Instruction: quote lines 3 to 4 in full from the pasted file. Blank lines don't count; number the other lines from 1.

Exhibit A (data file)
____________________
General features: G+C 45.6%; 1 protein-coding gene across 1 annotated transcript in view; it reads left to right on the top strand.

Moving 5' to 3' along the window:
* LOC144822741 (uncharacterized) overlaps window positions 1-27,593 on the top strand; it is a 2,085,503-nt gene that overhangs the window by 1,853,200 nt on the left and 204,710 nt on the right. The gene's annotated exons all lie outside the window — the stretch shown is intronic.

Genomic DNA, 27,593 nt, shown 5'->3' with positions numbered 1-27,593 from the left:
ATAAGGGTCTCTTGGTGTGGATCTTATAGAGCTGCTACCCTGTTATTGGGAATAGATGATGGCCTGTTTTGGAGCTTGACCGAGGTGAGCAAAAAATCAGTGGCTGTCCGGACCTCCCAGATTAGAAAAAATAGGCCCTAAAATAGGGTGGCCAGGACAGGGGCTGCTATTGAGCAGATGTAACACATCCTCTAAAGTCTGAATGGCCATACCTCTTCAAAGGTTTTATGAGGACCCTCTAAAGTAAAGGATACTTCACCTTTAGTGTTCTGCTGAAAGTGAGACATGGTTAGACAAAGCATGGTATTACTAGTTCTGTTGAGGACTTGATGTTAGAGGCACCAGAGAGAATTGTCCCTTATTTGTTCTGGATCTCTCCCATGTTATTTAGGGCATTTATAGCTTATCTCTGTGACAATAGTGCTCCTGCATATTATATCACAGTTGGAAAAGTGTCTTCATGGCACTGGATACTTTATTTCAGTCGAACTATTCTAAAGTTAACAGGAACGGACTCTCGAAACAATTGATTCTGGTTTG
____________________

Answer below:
* LOC144822741 (uncharacterized) overlaps window positions 1-27,593 on the top strand; it is a 2,085,503-nt gene that overhangs the window by 1,853,200 nt on the left and 204,710 nt on the right. The gene's annotated exons all lie outside the window — the stretch shown is intronic.

Genomic DNA, 27,593 nt, shown 5'->3' with positions numbered 1-27,593 from the left: